April 17, 2012 / 9:30 AM / 7 years ago

Q1 electric car battery prices drop 14 percent on year

LONDON (Reuters) - The average price of an electric vehicle-grade battery fell 14 percent year-on-year to $689 per kilowatt hour in the first quarter as manufacturing capacity outstripped demand, a report by Bloomberg New Energy Finance said on Tuesday.

Lower battery costs for electric vehicles could improve their commercial uptake, which has been slow. The United States wants to see up to 1 million electric and plug-in hybrids on its roads by the middle of next decade.

To help achieve this goal, the U.S. government has spent over $2 billion under President Obama to underwrite domestic battery production and billions more to finance electric car development to cut U.S. oil imports and reduce pollution.

But electric vehicles such as Mitsubishi Motor Corp.’s iMiEV, Nissan Leaf or Tesla Model S to travel longer distances need to store 16 to 85 kWh at a cost of $11,200 to $34,000, which is around 25 percent of the total cost of the vehicle.

A Tesla car with an 85 kWh battery, for example, has a range of about 300 miles before it needs to recharge.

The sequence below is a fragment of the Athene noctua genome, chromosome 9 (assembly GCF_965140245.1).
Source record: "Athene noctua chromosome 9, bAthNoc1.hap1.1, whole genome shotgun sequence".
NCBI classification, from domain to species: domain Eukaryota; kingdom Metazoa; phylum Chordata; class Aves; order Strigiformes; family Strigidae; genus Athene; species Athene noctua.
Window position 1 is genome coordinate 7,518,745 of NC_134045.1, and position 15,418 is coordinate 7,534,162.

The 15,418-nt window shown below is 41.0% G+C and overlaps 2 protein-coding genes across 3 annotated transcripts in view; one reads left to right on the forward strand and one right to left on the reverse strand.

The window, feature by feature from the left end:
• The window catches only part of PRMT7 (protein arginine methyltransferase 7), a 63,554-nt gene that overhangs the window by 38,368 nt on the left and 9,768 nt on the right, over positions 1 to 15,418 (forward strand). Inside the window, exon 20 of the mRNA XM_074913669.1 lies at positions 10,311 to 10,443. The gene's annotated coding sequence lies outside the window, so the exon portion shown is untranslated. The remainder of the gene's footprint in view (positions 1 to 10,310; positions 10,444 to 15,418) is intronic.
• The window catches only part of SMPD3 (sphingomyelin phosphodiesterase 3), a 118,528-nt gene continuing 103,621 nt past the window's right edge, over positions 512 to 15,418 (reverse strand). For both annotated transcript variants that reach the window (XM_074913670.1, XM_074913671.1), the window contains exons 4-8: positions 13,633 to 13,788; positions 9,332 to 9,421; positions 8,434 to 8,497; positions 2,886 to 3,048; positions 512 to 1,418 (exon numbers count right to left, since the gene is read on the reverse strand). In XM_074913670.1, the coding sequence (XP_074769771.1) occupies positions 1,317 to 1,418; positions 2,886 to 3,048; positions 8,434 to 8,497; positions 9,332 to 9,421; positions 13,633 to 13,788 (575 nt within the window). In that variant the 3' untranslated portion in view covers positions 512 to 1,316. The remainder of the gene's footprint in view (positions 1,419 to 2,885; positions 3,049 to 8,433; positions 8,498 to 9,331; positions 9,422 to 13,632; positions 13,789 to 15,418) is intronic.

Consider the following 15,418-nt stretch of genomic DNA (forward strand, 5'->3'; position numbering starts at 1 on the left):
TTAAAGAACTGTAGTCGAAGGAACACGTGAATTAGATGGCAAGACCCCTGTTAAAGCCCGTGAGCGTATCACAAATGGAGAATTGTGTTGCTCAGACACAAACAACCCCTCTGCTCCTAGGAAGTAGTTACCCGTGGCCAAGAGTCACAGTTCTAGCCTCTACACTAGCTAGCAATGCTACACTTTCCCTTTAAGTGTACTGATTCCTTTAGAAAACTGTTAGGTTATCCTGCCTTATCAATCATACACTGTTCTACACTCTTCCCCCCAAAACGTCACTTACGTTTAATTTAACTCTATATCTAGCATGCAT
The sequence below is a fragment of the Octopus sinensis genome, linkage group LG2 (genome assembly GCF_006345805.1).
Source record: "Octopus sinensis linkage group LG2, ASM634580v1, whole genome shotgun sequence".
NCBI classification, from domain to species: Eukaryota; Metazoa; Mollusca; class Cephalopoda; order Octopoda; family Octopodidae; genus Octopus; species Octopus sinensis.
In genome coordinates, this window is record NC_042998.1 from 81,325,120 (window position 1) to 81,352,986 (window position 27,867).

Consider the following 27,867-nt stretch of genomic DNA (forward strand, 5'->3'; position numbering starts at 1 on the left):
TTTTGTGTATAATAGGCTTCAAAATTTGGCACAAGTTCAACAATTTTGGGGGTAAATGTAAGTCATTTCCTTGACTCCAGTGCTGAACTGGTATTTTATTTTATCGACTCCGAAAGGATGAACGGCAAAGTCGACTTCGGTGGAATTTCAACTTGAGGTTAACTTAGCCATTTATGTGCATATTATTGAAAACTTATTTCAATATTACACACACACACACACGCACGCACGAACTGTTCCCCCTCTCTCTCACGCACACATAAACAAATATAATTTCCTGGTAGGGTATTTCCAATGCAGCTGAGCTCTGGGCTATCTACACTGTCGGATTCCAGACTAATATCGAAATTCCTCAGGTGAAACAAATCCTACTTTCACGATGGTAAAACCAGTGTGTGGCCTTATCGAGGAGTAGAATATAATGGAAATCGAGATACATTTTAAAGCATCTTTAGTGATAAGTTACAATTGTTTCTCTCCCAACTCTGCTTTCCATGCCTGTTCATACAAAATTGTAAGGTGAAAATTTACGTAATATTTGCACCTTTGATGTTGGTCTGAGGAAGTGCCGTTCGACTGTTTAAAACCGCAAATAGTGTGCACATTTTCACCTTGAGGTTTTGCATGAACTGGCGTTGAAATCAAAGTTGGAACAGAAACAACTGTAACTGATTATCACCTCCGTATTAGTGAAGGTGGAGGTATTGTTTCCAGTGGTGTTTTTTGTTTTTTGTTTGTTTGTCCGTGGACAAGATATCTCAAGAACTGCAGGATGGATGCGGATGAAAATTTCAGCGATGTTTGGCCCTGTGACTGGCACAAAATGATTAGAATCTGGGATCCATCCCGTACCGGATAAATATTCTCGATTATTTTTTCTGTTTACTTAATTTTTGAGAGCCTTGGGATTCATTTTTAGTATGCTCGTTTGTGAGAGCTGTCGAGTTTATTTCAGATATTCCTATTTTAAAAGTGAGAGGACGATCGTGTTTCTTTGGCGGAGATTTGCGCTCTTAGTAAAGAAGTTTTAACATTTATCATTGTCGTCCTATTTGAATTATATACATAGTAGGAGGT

Battery prices for plug-in hybrid vehicles such as GM’s Volt are on average 67 percent higher than those for electric-only vehicles, mainly due to the greater power-to-energy performance required for plug-in hybrid vehicles.

Bloomberg New Energy Finance research shows that the average price of a lithium-ion battery pack for electric vehicles was $689/kWh in the first quarter of this year, down from around $800/kWh a year earlier and 30 percent lower than 2009 levels of over $1000/kWh.

The cost of lithium-ion batteries could drop as low as $150/kWh by 2030 (in 2012 dollars) if current trends continue.

Prices have dropped because production capacity for EV battery packs has exceeded demand due to significant investment on the supply side, while consumer demand for the vehicles has been slow, the report said.

Current production capacity for electric vehicle battery packs outstrips demand by over 10 gigawatt hours, which is equivalent to around 400,000 pure battery electric vehicles, and the gap is on course to widen to 17 GWh by the end of 2013.

In comparison, the total number of electric vehicles sold in 2011 was 43,237, the report said.

“Batteries are one of the biggest drivers of the cost of electric vehicles and hence of their uptake. A sharp decline in price may be unwelcome for battery manufacturers, but it is essential for the long-term health of the sector,” said Michael Liebreich, chief executive of Bloomberg New Energy Finance.

The firm launched on Tuesday an index to benchmark the price of lithium-ion batteries used in EVs every quarter.

Reporting by Nina Chestney, editing by Jane Baird

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